On a cool June morning, a woman is walking her dog in the idyllic coastal village of Salten along a tidal estuary known as the Reach. Before she can stop him, the dog charges into the water to retrieve what first appears to be a wayward stick, but to her horror, turns out to be something much more sinister…

The next morning, three women in and around London–Fatima, Thea, and Isabel–receive the text they had always hoped would NEVER come, from the fourth in their formerly inseparable clique, Kate, that says only, “I need you.”

The four girls were best friends at Salten, a second rate boarding school set near the cliffs of the English Channel. Each different in their own way, the four became inseparable and were notorious for playing the Lying Game, telling lies at every turn to both fellow boarders and faculty, with varying states of serious and flippant nature that were disturbing enough to ensure that everyone steered clear of them. The myriad and complicated rules of the game are strict: no lying to each other–ever. Bail on the lie when it becomes clear it is about to be found out. But their little game had consequences, and the girls were all expelled in their final year of school under mysterious circumstances surrounding the death of the school’s eccentric art teacher, Ambrose (who also happens to be Kate’s father).

 

New Historical Fiction

New Historical Fiction

Atomic LoveAtomic Love by Jennie Fields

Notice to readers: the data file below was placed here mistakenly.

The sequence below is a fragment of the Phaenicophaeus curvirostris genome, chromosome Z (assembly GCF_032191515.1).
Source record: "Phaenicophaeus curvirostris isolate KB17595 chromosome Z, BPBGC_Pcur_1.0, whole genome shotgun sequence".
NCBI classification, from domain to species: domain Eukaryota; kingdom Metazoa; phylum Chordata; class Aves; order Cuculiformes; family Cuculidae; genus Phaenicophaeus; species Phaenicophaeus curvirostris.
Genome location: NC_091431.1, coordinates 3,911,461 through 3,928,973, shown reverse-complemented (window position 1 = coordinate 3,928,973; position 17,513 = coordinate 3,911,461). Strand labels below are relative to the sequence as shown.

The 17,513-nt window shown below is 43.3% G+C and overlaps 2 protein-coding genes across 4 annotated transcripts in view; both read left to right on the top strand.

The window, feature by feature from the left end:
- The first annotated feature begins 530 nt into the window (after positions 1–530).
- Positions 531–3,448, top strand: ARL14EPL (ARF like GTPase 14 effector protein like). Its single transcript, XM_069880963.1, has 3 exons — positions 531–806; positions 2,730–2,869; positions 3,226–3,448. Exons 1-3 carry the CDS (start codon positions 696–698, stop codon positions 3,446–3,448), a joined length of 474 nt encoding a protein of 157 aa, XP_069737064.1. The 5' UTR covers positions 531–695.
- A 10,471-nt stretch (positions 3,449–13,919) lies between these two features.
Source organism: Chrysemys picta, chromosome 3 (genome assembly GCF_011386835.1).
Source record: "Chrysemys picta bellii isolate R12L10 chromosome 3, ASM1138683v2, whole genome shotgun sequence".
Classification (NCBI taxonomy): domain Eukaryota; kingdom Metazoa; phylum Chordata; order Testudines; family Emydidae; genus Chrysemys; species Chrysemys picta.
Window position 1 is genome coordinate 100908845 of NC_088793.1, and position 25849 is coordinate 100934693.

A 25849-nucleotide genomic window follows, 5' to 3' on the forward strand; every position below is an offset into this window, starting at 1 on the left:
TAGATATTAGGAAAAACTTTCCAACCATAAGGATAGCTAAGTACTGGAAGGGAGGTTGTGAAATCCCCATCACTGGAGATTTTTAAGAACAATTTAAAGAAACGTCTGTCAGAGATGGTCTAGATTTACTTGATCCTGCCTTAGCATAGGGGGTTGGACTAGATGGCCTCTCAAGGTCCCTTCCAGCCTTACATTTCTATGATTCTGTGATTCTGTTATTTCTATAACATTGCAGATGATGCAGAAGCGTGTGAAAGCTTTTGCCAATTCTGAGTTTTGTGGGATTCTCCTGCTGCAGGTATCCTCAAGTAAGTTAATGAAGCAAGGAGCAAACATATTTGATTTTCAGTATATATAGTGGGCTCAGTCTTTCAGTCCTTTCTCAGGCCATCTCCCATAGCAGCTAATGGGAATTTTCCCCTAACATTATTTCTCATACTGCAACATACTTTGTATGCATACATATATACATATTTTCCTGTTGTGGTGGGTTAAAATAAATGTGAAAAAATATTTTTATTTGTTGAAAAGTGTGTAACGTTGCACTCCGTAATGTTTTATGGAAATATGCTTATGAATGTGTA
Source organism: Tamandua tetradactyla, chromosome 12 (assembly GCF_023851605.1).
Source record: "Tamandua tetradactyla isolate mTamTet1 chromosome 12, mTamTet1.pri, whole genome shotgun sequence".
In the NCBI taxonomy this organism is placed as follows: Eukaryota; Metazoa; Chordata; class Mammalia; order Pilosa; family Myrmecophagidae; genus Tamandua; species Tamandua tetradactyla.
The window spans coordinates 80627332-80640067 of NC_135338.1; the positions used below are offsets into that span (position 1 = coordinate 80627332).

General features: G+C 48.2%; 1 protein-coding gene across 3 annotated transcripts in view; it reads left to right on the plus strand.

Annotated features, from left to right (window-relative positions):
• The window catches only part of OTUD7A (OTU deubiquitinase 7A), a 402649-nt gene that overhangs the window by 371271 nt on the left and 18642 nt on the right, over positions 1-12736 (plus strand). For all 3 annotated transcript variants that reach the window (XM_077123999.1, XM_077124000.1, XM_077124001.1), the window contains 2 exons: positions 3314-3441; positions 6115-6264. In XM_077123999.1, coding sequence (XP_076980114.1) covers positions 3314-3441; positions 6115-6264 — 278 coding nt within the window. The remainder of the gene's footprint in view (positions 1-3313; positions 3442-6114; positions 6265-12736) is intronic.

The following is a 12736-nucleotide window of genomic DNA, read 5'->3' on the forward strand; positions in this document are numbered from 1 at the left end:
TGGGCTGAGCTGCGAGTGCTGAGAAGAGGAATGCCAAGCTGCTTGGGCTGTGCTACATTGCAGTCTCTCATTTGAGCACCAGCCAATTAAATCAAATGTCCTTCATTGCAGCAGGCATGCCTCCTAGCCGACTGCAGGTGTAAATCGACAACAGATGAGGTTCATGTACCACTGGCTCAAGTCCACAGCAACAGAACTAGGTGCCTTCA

Chicago, 1950. Rosalind Porter has always defied expectations–in her work as a physicist on the Manhattan Project and in her passionate love affair with colleague Thomas Weaver. Five years after the end of both, her guilt over the bomb and her heartbreak over Weaver are intertwined. She desperately misses her work in the lab, yet has almost resigned herself to a more conventional life.

Then Weaver gets back in touch–and so does the FBI. Special Agent Charlie Szydlo wants Roz to spy on Weaver, whom the FBI suspects of passing nuclear secrets to Russia. Roz helped to develop these secrets and knows better than anyone the devastating power such knowledge holds. But can she spy on a man she still loves, despite her better instincts? At the same time, something about Charlie draws her in. He’s a former prisoner of war haunted by his past, just as her past haunts her.

As Rosalind’s feelings for each man deepen, so too does the danger she finds herself in. She will have to choose: the man who taught her how to love . . . or the man her love might save?


Black Bottom SaintsBlack Bottom Saints by Alice Randall

From the Great Depression through the post-World War II years, Joseph “Ziggy” Johnson, has been the pulse of Detroit’s famous Black Bottom. A celebrated gossip columnist for the city’s African-American newspaper, the Michigan Chronicle, he is also the emcee of one of the hottest night clubs, where he’s rubbed elbows with the legendary black artists of the era, including Ethel Waters, Billy Eckstein, and Count Basie. Ziggy is also the founder and dean of the Ziggy Johnson School of Theater. But now the doyen of Black Bottom is ready to hang up his many dapper hats.

As he lays dying in the black-owned-and-operated Kirkwood Hospital, Ziggy reflects on his life, the community that was the center of his world, and the remarkable people who helped shape it.